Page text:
Which mitzvah are they accused of omitting?

In the course of the parshah, the Torah mentions many types of korbanos, some of animals, some of birds, and some of flour. When the olah offering is placed on the mizbei’ach, the Torah requires that it first be cut up into large pieces, similar in size to the large pieces of meat that a butcher may receive. One is not permitted to place small pieces on the mizbei’ach, nor may one place the entire carcass on the mizbei’ach without first cutting it into large pieces.

However, when the Torah discusses offering an olah that is a bird, usually called the olas ha’of, the halachah is different, and one may place the entire bird on the mizbei’ach at one time, just as one might barbecue an entire bird at once. What happens if the kohen chose to cut the bird in half before placing it on the mizbei’ach? According to the Rambam, one may separate the bird into parts, if one chooses (Hilchos Maasei Hakorbanos 6:22).

However, most authorities prohibit cutting the bird in half, contending that doing so violates one of the 365 negative commandments of the Torah (Behag; Yerei’im). Thus, in their opinion, one who severs the bird commits a punishable offense, approximately equivalent to wearing shatnez or eating non-kosher!

Lo Yavdil

These two opinions stem from different interpretations of the Torah’s instruction “lo yavdil” (Vayikra 1:17). Does the Torah mean, He (the kohen processing the olas ha’of) is not required to separate it, or does the Torah mean, He shall not separate it.

Since the Rambam interprets the words according to the first explanation, and therefore rules that one may cut up the bird, he does not count this as a mitzvah, and the Sefer Hachinuch follows this approach. As a result, when he counts mitzvos taught in this week’s parshah, he counts sixteen mitzvos, eleven positive and five negative ones. If this mitzvah is counted, there would be seventeen mitzvos, eleven positive and six negative ones.

Explaining Our Question

We can now explain our opening question about dropping a mitzvah. In general, we follow the Rambam’s count of mitzvos. But in this instance, the Rambam is a minority opinion, and the later authorities contend that we should not follow his approach, but we should count lo yavdil as a lo saaseh (Malbim; Sfas Emes, Zevachim 64a; To’afos Re’im; Hirsch; Rav Yeruchem Fishel Perla’s commentary of Rav Saadiah, Lo Saaseh 194). That means that we have a total of 614 mitzvos, the Rambam’s 613 plus this mitzvah, or, even more specifically, we will have 366 negative mitzvos, rather than the 365 that the Gemara mentions. Obviously, we have counted something as a mitzvah that we should not have! We need to determine which negative mitzvah counted by the Rambam will be removed from the list to make room for this one.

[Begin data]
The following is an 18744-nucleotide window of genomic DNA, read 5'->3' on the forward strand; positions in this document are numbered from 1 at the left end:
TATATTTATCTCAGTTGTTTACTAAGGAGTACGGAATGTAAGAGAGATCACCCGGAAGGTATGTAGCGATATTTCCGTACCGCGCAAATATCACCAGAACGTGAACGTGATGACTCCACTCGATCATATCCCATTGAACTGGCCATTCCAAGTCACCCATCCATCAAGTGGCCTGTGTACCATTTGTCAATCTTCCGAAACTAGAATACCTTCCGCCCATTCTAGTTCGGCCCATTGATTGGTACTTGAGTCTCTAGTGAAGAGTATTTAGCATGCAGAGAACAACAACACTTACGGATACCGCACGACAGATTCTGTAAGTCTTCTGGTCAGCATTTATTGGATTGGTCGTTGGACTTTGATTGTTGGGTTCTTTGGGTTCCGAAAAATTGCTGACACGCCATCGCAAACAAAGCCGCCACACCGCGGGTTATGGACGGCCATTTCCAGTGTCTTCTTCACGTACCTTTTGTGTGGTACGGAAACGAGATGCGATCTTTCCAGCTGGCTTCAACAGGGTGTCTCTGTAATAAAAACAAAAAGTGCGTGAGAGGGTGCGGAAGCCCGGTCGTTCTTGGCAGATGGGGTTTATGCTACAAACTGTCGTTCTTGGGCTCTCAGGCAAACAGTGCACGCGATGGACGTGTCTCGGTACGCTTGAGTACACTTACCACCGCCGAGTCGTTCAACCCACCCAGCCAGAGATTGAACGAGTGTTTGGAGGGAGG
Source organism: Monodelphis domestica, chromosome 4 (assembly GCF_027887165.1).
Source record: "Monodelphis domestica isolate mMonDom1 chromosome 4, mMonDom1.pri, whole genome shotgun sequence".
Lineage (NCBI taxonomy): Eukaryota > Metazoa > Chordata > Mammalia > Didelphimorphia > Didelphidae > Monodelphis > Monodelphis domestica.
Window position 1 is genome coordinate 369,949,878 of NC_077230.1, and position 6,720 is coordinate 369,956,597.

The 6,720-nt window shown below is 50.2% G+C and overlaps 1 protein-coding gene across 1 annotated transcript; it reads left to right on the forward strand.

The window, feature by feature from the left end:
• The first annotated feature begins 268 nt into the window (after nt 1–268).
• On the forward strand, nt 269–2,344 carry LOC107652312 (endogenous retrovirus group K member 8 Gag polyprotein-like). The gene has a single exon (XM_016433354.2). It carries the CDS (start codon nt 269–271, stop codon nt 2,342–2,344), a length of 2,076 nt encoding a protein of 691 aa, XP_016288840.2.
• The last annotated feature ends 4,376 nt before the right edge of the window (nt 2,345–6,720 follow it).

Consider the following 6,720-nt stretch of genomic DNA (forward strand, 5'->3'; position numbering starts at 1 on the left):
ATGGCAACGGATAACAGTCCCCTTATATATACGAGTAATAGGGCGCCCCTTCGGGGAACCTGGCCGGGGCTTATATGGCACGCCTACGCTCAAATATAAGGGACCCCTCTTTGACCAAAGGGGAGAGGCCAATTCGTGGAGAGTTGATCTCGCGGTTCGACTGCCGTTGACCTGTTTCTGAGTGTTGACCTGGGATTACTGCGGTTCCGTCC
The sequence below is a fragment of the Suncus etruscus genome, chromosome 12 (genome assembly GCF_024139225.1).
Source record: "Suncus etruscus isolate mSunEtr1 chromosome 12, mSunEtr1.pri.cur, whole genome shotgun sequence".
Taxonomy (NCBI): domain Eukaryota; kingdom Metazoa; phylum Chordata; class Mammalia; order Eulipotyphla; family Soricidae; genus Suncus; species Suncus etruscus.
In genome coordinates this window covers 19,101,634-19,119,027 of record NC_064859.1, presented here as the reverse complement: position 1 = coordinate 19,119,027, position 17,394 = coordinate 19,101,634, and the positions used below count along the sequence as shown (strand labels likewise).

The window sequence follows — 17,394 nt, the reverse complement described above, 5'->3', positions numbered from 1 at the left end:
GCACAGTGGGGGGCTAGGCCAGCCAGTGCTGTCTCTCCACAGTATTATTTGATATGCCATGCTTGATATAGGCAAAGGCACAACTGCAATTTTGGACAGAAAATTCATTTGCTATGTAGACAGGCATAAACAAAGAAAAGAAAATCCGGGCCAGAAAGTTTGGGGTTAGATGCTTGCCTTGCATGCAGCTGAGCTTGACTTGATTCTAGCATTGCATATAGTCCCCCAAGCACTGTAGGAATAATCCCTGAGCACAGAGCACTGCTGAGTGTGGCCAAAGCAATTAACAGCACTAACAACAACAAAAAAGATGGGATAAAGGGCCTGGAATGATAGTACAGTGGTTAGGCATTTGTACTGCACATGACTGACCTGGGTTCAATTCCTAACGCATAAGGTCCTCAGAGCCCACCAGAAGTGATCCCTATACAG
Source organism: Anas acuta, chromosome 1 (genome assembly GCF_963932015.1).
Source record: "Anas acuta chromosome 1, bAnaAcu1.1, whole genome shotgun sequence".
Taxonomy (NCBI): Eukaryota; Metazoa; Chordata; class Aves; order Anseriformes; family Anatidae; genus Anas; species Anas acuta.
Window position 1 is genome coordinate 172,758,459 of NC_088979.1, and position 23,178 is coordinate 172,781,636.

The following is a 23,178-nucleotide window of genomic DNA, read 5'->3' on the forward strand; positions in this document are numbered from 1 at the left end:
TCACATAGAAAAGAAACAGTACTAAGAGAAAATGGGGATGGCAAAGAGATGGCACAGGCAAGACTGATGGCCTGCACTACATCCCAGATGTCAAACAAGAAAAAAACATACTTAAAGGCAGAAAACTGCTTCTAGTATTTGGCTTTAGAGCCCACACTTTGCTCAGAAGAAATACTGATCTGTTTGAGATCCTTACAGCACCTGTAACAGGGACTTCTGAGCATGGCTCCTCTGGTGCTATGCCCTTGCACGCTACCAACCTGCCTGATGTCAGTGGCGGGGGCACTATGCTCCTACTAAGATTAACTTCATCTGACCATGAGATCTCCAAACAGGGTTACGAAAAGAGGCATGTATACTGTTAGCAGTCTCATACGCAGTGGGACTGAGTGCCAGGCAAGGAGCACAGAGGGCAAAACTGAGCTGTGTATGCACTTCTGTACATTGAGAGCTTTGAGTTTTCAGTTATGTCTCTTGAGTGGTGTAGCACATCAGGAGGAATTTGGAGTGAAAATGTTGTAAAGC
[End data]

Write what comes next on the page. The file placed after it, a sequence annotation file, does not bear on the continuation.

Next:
Which mitzvah is volunteering to be demoted or deleted? Since no mitzvah that the Rambam selected has volunteered to resign, we have the unenviable responsibility of deciding which one to remove.

Anyone want to assume this responsibility? I am reminded of the words of the eighteenth century English poet, Alexander Pope: “Fools rush in where angels fear to tread.”

Of course, I am not advising that we rewrite any part of the Sefer Hachinuch. I am merely suggesting that we can gain educationally by exploring some candidates for de-mitzvah-ization. This certainly provides an opportunity to examine and appreciate what is involved in “counting mitzvos.”

Watch that Mikdash!

One lo saaseh proposed deals with the Torah’s requirement that the kohanim and the levi’im guard the Mishkan/Beis HaMikdash by posting watchmen in various places. Just as Buckingham Palace has a military detail guarding the monarch’s residence, so too, the “palace” that we erect in Hashem’s honor must have an honor guard (Rambam, Hilchos Beis Habechirah 8:1).

This requirement would appear to be a positive mitzvah: Safewatching the holy place. Yet, in observing this requirement, the Rambam and the Sefer Hachinuch (Mitzvah 391) count both a positive mitzvah, to maintain the watch (aseh 22; Sefer Hachinuch, Mitzvah 388), and a negative one, not to abandon the guard (Rambam, Hilchos Beis Habechirah 8:3; Sefer Hamitzvos, lo saaseh 67; Sefer Hachinuch, Mitzvah 391). What is even more interesting is that the source for the negative mitzvah sounds like a positive mitzvah, since they quote the following verse in Parshas Korach: “And you shall safeguard the charge of the holy area” (Bamidbar 18:5). This expression is almost verbatim that of the previous verse, which is quoted as the source for the positive mitzvah, “And they shall safeguard the charge of the holy area” (Bamidbar 18:4). Indeed, this is presumably the reason why other Rishonim count this only as a positive command and not as a negative one (Smag).

To explain the position of the Rambam, the Sefer Hachinuch and the Mahari Korkos note the Gemara that states that the word hishameir, Guard, always introduces lo saaseh mitzvos, and both the Sefer Hachinuch and the Rambam quote a Medrash Halachah that explains that the repeated verse is to teach that this mitzvah is both a positive mitzvah and a negative one. Many later authorities debate whether to accept this conclusion of the Rambam, and offer other interpretations of this Medrash (Birkei Yosef, Orach Chayim 30:1).

There are many other possible choices of “disputed mitzvos,” ones that some rishonim and others do not, but I will leave this discussion for another article.

Conclusion

Should one count the mitzvah of lo yavdil in this week’s parshah as one of the 613 mitzvos? According to most authorities, one should. If the follow-up question is, “But then we have 366 lo saaseh mitzvos, and the Gemara says that there are only 365,” I would answer that although it is not our place to determine definitely which the 613 mitzvos are, we should study the topic thoroughly to see which mitzvos are disputed. We have now seen some possible choices, and this exercise has provided an opportunity to understand more deeply what it means that we count something as a “mitzvah.”

Why the Bird?

Rav Samson Raphael Hirsch (Vayikra 1:17) notes that the many laws involved in the processing of an olas ha’of are at times opposite to those of other korbanos. To explain the many anomalous rules pursuant to this particular korban, he notes that Tanach often uses a bird as a metaphor for an imperiled, defenseless person in flight from his pursuer, and that an olas ha’of represents how a forlorn, suffering individual relates to Hashem because of his fate. The imperiled can use the anguish itself as a springboard for ascent and advancement, by clinging to the heights of Torah ideals even in this predicament. This korban is to teach that even when life does not go the way we would like it to, one still yearns to become closer to Hashem.